Mining Back on Fast Track
There will be a flurry of activity at the state Capitol this week – and mining legislation is the topic of discussion.
GOP leaders will hold a public hearing, but not before a Democratic senator reveals a mining bill of his own.
A piece of land just south of Lake Superior – rich not only in streams and wetlands, but also in iron ore, is propelling the debate.
WUWM Environmental Reporter Susan Bence looks at the debate which seems to be accelerating at a furious pace.
Governor Scott Walker laid the foundation in his State of the State address just one week ago.
“One of the best ways we can show the people of Wisconsin that their state government is focused on jobs is to pass a bill that streamlines the process for safe and environmentally sound mining.”
A matter of hours passed before Senator Tom Tiffany and other GOP leaders unveiled legislation they promise will fulfill the Governor’s criteria. Tiffany says there was no reason to delay.
“I don’t think that it’s a surprise to anyone that this bill is coming forth, in fact I was very clear in early December after the elections in November that we were going to bring the bill forth,” Tiffany says.
And now, a public hearing before Senate and Assembly committees tasked to handle mining issues is scheduled for Wednesday at the Capitol.
It’s the only one planned for what critics deem a sweeping overhaul of mining regulations.
Tiffany says the sole hearing is plenty, given the Legislature’s extensive probe into mining regulations during the last session.
The new bill is based on failed legislation, which would have paved the way for Florida-based Gogebic Taconite to develop a mine.
Republicans hope to lure back the company:
“There have been, I think, like nine or ten hearing around the state of Wisconsin, from Milwaukee to Platteville up to Mellen and Hurley; so this issue has had a lot of vetting,” Tiffany says.
Although he’s already conveyed his support to Governor Walker, Kelly Klein plans to be at the Capitol to testify in favor of the mining bill.
Klein heads Iron County’s resource development association. It – along with Ashland County – straddle the site of the proposed Penokee iron ore mine.
“We’ve got a copy of the bill; we’ve also read the legislative council’s analysis of it. We’re not alarmed by anything in it,” Klein says.
Klein says he’s confident the bill reflects solid environmental protections standards.
“When you talk about measuring water quality and air quality – those metrics stay the same; and we’re happy to see that. We don’t want to ruin anything here, but yet we want to make the business climate friendly,” Klein says.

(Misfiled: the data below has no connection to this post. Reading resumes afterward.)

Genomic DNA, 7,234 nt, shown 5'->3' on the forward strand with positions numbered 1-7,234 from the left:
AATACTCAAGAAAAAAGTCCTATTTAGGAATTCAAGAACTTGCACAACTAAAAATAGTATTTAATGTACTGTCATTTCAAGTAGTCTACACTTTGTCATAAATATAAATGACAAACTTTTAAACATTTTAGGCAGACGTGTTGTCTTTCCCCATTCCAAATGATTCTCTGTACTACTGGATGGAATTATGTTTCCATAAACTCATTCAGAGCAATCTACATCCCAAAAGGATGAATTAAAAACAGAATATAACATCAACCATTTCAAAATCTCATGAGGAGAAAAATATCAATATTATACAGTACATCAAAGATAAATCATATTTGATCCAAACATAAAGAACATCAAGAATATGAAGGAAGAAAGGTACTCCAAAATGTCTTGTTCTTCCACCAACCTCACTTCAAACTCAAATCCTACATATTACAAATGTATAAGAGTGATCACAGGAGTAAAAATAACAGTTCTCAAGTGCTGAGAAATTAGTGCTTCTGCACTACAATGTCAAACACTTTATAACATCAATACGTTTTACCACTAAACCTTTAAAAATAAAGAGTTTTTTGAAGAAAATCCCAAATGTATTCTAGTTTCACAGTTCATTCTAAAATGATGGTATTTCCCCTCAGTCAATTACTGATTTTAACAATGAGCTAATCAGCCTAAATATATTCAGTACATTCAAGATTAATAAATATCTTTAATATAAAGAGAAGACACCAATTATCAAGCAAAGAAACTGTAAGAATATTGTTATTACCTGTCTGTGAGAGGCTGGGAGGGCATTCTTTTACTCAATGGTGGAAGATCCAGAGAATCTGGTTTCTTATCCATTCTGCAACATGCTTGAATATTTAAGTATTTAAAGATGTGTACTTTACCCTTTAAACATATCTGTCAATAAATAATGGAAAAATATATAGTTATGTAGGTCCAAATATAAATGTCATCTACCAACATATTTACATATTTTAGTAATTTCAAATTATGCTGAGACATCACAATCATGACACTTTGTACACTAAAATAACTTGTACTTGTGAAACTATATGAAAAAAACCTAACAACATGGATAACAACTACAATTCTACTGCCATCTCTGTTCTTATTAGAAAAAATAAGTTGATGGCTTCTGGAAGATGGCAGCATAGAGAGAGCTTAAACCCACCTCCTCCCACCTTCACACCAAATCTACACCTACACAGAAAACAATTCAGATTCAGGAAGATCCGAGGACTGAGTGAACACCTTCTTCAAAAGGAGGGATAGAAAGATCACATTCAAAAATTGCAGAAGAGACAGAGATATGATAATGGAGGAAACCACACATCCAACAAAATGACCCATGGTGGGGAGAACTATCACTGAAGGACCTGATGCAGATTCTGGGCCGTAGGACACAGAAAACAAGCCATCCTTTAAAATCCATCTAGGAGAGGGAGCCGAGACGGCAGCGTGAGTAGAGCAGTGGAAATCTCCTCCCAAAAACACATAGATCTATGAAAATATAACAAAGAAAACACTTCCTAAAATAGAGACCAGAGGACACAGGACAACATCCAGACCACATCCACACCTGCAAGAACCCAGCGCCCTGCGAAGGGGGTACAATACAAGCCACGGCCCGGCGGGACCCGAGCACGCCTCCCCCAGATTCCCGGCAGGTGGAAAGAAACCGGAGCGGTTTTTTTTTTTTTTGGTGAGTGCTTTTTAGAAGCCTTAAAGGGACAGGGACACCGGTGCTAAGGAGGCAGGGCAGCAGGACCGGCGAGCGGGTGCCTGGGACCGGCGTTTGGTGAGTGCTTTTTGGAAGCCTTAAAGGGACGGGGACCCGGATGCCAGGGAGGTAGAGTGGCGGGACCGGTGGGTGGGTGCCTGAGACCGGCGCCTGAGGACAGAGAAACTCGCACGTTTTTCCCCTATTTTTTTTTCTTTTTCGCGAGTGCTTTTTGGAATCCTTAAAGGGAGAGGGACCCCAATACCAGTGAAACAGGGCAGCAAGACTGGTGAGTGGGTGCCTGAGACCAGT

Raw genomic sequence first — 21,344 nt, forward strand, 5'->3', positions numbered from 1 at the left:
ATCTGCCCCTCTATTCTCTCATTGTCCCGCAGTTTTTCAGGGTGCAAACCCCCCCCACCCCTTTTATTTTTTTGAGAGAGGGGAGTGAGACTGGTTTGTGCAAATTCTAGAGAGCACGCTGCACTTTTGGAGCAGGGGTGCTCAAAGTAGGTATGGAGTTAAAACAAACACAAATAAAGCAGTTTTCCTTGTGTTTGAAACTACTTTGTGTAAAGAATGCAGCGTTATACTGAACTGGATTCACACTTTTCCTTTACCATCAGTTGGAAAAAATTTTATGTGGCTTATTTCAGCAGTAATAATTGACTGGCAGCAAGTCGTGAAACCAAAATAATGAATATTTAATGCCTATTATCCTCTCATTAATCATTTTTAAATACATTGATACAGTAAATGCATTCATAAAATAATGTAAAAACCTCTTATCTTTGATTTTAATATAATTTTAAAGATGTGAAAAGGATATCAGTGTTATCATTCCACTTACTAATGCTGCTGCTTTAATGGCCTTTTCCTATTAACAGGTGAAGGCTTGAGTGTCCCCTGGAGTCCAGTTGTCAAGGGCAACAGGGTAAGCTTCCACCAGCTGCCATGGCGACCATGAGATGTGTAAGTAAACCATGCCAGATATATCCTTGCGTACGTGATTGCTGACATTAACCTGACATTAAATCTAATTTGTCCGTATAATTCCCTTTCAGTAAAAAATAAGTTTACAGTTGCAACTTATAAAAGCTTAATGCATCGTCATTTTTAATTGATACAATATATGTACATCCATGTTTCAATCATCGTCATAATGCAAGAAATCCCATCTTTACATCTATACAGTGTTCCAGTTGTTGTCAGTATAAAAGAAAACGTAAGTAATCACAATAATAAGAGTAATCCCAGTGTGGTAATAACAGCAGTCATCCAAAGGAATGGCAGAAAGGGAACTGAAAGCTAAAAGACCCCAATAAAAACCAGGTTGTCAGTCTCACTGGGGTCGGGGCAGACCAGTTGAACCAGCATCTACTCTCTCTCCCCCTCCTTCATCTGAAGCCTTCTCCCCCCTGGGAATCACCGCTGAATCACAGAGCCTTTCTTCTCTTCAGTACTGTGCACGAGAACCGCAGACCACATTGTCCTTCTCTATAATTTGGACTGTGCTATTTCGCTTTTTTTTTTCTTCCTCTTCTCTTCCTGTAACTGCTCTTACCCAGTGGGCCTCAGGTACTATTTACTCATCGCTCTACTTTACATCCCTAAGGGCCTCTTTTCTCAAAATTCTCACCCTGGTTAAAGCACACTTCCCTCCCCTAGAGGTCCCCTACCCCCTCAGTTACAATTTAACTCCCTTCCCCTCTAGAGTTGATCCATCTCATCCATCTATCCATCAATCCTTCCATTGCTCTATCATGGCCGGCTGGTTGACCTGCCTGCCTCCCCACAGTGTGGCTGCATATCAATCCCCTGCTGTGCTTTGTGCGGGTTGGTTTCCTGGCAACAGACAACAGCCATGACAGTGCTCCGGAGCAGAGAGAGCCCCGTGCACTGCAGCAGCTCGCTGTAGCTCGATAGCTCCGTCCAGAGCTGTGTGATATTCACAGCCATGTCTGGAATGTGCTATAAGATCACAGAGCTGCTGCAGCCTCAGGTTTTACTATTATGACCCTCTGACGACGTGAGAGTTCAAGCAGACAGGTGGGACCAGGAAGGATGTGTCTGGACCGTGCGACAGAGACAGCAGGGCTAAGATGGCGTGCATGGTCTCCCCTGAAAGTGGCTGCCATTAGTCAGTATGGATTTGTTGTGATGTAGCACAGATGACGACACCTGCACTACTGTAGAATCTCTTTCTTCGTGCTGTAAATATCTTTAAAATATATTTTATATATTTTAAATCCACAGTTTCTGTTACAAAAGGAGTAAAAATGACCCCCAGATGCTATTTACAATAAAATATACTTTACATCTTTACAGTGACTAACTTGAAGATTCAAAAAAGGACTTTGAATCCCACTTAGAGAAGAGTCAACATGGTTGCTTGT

As positive Klein is that mining can be achieved safely, Ashland County resident Pete Rasmussen is doubtful.
“If you say we can protect the environment and put in a huge strip mine in the same sentence, I think you’re starting from a false premise,” Rasmussen says.
He’s part of a group called Penokee Hills Education Project that sprang out of environmental concern, when the previous mining bill was being debated.
“I just don’t think the people will stand for it; the people will not will stand for being continuously ignored; the people who are being most affected up north are being ignored by the legislature; all of the drainage from this mine site would go to Ashland County, there hasn’t been a single hearing in Ashland County and to pass a law the affects the people up here and then have hearings five hours away and then to think that they are just going to proceed on the project that that bill basically green lights,” Rasmussen says.
Republican Senator Tiffany says he’s open to compromise on certain aspects of the bill.
A Democratic state Senator says he plans to test Tiffany’s willingness to consider modifications.
Last summer, when Democrats briefly controlled the Senate, Tim Cullen formed a committee, and attempted to find bipartisan consensus on a mining proposal.
Tuesday he plans to introduce his own version of a mining bill, based on the committee’s work.
He says he hopes it spurs a revision in the GOP version’s water quality standards.
“The fundamental reality I think everyone needs to acknowledge is that there’s an awful lot of water in the Penokee Hills; and my bill says you can get a permit to permit to mine there, but you can’t put the waste in the water and the Republican bill, which is having a hearing on Wednesday, says that you can put the waste in the water; so that’s the fundamental difference, that I would have to see changed for me to support that bill,” Cullen says.
While Republicans, who hold the majority in the Legislature, only plan to hold Wednesday’s hearing in Madison, Cullen says he plans to take his bill to northern Wisconsin for public input.